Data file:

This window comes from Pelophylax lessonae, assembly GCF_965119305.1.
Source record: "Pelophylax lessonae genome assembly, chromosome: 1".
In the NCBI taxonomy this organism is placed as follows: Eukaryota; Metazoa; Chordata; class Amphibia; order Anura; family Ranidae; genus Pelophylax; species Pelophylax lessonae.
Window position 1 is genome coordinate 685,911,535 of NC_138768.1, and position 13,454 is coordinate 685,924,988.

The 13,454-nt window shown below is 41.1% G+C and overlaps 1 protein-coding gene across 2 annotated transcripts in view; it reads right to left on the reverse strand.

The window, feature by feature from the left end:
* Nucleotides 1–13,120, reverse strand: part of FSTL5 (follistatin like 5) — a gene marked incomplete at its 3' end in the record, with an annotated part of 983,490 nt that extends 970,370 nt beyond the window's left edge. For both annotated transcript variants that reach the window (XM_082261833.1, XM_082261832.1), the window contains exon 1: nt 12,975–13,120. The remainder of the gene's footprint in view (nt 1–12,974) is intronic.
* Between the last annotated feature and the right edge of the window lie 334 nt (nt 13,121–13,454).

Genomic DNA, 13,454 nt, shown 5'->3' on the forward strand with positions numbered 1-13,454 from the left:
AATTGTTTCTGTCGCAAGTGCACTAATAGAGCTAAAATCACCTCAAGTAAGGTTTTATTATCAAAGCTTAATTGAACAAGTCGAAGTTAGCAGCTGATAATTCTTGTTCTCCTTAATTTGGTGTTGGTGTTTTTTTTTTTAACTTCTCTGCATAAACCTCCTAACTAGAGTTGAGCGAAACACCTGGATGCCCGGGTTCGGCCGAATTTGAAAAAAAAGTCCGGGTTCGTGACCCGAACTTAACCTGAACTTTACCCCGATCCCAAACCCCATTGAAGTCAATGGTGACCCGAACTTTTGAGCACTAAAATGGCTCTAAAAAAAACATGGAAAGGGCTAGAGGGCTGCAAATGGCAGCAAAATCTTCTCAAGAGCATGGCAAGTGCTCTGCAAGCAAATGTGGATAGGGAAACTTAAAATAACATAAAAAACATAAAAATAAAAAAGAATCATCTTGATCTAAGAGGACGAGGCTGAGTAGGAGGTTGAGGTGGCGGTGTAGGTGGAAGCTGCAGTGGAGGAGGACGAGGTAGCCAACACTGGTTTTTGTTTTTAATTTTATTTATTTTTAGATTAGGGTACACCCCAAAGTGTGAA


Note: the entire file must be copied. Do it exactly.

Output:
This window comes from Pelophylax lessonae, assembly GCF_965119305.1.
Source record: "Pelophylax lessonae genome assembly, chromosome: 1".
In the NCBI taxonomy this organism is placed as follows: Eukaryota; Metazoa; Chordata; class Amphibia; order Anura; family Ranidae; genus Pelophylax; species Pelophylax lessonae.
Window position 1 is genome coordinate 685,911,535 of NC_138768.1, and position 13,454 is coordinate 685,924,988.

The 13,454-nt window shown below is 41.1% G+C and overlaps 1 protein-coding gene across 2 annotated transcripts in view; it reads right to left on the reverse strand.

The window, feature by feature from the left end:
* Nucleotides 1–13,120, reverse strand: part of FSTL5 (follistatin like 5) — a gene marked incomplete at its 3' end in the record, with an annotated part of 983,490 nt that extends 970,370 nt beyond the window's left edge. For both annotated transcript variants that reach the window (XM_082261833.1, XM_082261832.1), the window contains exon 1: nt 12,975–13,120. The remainder of the gene's footprint in view (nt 1–12,974) is intronic.
* Between the last annotated feature and the right edge of the window lie 334 nt (nt 13,121–13,454).

Genomic DNA, 13,454 nt, shown 5'->3' on the forward strand with positions numbered 1-13,454 from the left:
AATTGTTTCTGTCGCAAGTGCACTAATAGAGCTAAAATCACCTCAAGTAAGGTTTTATTATCAAAGCTTAATTGAACAAGTCGAAGTTAGCAGCTGATAATTCTTGTTCTCCTTAATTTGGTGTTGGTGTTTTTTTTTTTAACTTCTCTGCATAAACCTCCTAACTAGAGTTGAGCGAAACACCTGGATGCCCGGGTTCGGCCGAATTTGAAAAAAAAGTCCGGGTTCGTGACCCGAACTTAACCTGAACTTTACCCCGATCCCAAACCCCATTGAAGTCAATGGTGACCCGAACTTTTGAGCACTAAAATGGCTCTAAAAAAAACATGGAAAGGGCTAGAGGGCTGCAAATGGCAGCAAAATCTTCTCAAGAGCATGGCAAGTGCTCTGCAAGCAAATGTGGATAGGGAAACTTAAAATAACATAAAAAACATAAAAATAAAAAAGAATCATCTTGATCTAAGAGGACGAGGCTGAGTAGGAGGTTGAGGTGGCGGTGTAGGTGGAAGCTGCAGTGGAGGAGGACGAGGTAGCCAACACTGGTTTTTGTTTTTAATTTTATTTATTTTTAGATTAGGGTACACCCCAAAGTGTGAA